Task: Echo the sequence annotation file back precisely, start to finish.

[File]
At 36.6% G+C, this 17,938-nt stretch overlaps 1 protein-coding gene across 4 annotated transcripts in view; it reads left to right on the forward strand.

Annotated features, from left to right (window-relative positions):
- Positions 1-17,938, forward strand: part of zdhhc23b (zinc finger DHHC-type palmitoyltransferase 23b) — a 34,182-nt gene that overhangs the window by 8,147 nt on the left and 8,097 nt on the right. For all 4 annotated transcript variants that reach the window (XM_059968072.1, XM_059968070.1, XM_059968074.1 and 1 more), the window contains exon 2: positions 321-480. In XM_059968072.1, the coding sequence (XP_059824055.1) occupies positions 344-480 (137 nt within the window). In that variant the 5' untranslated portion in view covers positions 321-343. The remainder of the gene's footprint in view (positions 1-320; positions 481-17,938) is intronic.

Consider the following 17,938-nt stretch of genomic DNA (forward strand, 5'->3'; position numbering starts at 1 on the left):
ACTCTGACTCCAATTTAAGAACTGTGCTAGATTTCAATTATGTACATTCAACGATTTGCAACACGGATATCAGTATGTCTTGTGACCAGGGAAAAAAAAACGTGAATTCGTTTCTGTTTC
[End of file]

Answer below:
At 36.6% G+C, this 17,938-nt stretch overlaps 1 protein-coding gene across 4 annotated transcripts in view; it reads left to right on the forward strand.

Annotated features, from left to right (window-relative positions):
- Positions 1-17,938, forward strand: part of zdhhc23b (zinc finger DHHC-type palmitoyltransferase 23b) — a 34,182-nt gene that overhangs the window by 8,147 nt on the left and 8,097 nt on the right. For all 4 annotated transcript variants that reach the window (XM_059968072.1, XM_059968070.1, XM_059968074.1 and 1 more), the window contains exon 2: positions 321-480. In XM_059968072.1, the coding sequence (XP_059824055.1) occupies positions 344-480 (137 nt within the window). In that variant the 5' untranslated portion in view covers positions 321-343. The remainder of the gene's footprint in view (positions 1-320; positions 481-17,938) is intronic.

Consider the following 17,938-nt stretch of genomic DNA (forward strand, 5'->3'; position numbering starts at 1 on the left):
ACTCTGACTCCAATTTAAGAACTGTGCTAGATTTCAATTATGTACATTCAACGATTTGCAACACGGATATCAGTATGTCTTGTGACCAGGGAAAAAAAAACGTGAATTCGTTTCTGTTTC